This affords them certain advantages that aid learning. These advantages are not available to children who are from less advantaged families and are likely to attend government schools. Once we control for these other factors that affect learning, the gap in reading or math levels between children attending different types of schools narrows significantly.
Between 2006 and 2014 private school enrollment increased steadily from 18.7% to 30.8%. During the same period learning levels either languished or declined in government schools while those in private schools held steady – the gap between them widened. As rural India became more prosperous, parents with means shifted their children to private schools and the pool that government schools were drawing their students from became relatively more disadvantaged.
These trends seem to have been arrested this year. For the first time since 2006, private school enrollment has not increased – in fact, it has fallen marginally from 30.8% in 2014 to 30.5% in 2016. There also seem to be signs of resurgence in government schools. In Std 3, if we look at the proportion of children who can read at Std 1 level, the gap between government and private schools has narrowed by 2.6 percentage points. Even for Std 2 level readers the gap has reduced by 1.9 percentage points. These numbers may seem disappointing to some and, therefore, not worth reporting. But they are worth unpacking a little bit.
Consider the average child in Std 3 in a government school. The probability that this child can read a Std 1 level text is 34.8%, as compared to 59.4% in a private school. However, the likelihood that this child lives in a “pukka” home is only 36% as compared to 65.9% of an average Std 3 private school child. Similarly, the probability that this child has a television at home is 43.5% compared to 64.9% for a Std 3 private school child and the probability that this child has a mother who has some schooling is 48.4% compared to 66.5% for a private school child.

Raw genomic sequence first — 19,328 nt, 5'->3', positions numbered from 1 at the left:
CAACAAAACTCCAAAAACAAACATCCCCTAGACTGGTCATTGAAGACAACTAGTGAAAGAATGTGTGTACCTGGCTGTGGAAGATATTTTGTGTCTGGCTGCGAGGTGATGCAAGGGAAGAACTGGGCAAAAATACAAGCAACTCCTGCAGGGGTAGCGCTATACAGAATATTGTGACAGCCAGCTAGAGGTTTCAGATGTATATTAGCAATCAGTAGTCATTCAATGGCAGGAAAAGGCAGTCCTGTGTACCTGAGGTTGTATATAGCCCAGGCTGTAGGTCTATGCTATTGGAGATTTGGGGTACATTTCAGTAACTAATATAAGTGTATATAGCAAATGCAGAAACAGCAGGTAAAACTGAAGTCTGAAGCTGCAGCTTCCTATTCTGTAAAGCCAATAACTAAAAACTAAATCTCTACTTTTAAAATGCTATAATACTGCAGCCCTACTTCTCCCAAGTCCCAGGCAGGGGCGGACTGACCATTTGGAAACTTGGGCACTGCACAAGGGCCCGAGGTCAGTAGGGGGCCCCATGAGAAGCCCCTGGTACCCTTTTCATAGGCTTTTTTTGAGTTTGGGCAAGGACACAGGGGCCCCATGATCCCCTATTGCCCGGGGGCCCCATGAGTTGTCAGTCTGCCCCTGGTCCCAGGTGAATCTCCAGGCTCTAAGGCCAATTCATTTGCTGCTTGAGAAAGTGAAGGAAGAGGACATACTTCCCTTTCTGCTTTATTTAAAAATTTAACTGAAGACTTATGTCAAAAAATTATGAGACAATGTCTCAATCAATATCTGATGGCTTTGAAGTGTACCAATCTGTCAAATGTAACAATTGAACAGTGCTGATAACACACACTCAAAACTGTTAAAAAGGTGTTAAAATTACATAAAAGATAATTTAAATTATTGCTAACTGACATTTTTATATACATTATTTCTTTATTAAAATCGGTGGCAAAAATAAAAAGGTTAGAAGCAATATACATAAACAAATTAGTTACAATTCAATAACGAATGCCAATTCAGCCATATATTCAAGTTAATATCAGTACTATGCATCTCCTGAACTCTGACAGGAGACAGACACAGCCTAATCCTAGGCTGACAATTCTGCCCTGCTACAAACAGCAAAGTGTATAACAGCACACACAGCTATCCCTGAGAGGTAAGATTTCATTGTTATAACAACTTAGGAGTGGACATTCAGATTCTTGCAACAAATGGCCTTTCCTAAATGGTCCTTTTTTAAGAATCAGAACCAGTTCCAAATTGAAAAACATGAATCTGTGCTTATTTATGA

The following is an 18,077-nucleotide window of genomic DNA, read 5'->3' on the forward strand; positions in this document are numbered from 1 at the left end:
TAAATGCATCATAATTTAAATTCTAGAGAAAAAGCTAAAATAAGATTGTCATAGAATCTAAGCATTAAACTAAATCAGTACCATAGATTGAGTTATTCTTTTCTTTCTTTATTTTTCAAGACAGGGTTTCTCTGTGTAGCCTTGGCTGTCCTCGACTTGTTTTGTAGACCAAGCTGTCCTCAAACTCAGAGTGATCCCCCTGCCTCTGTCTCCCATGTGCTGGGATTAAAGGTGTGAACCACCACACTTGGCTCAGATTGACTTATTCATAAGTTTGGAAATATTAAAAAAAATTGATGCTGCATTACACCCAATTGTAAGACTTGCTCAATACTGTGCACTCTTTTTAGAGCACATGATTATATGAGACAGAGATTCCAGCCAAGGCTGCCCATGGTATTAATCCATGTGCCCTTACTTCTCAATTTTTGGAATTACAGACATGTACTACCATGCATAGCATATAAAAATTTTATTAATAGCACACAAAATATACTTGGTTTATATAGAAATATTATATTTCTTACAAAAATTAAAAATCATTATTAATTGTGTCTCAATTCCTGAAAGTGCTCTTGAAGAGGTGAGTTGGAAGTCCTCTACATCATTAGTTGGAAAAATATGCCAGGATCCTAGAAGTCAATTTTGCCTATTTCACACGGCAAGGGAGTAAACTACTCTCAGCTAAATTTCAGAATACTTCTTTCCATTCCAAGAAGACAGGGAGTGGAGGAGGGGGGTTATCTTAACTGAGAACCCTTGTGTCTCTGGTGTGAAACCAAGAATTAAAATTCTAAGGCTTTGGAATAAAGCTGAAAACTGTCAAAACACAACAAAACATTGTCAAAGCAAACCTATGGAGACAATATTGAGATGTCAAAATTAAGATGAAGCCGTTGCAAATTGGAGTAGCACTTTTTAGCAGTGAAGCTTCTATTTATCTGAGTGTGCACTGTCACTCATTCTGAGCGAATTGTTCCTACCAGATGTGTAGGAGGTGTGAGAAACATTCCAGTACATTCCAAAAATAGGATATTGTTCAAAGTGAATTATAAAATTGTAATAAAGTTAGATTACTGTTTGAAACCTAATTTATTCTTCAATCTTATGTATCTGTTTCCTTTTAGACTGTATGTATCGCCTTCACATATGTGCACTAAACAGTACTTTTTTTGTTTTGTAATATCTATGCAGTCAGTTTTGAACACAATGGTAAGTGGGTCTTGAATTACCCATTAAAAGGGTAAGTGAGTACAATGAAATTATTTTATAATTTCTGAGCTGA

How would this child perform if she had some of the advantages that most private school children have? First, let’s give her a pukka home to live in – immediately the probability that she can read increases from 34.8% to 41.7%. Now, let’s give her a TV to watch so that she can see what’s going on in the outside world – the likelihood of her being a reader increases to 49.9%. If she has a mother who has been to school, the probability that she can read increases even further to 57.4%. Just with these very basic advantages, she is almost at the average private school level. If in addition her mother maybe reads to her from print material available in her home, she outperforms the average private school child with a 62.2% chance of being a reader.
Consider the case of Odisha and West Bengal. Both these states have affluence indicators that are either below or at par with the national average. For instance, in both Odisha and West Bengal, about 23% Std 3 government school children live in pukka homes compared to 36% on average. Yet, learning levels in both these states are above the national average. In Odisha 45.5% children of Std 3 government schools are readers compared to the national average of 34.8%. The corresponding figure for West Bengal is 53.9%. What both these states have is a far larger proportion of mothers who have been to school – in excess of 60%.
*Excerpts from the article “School Matters” in the Annual Status of Education Report (2016), released in Delhi on January 18, 2017. Download full report HERE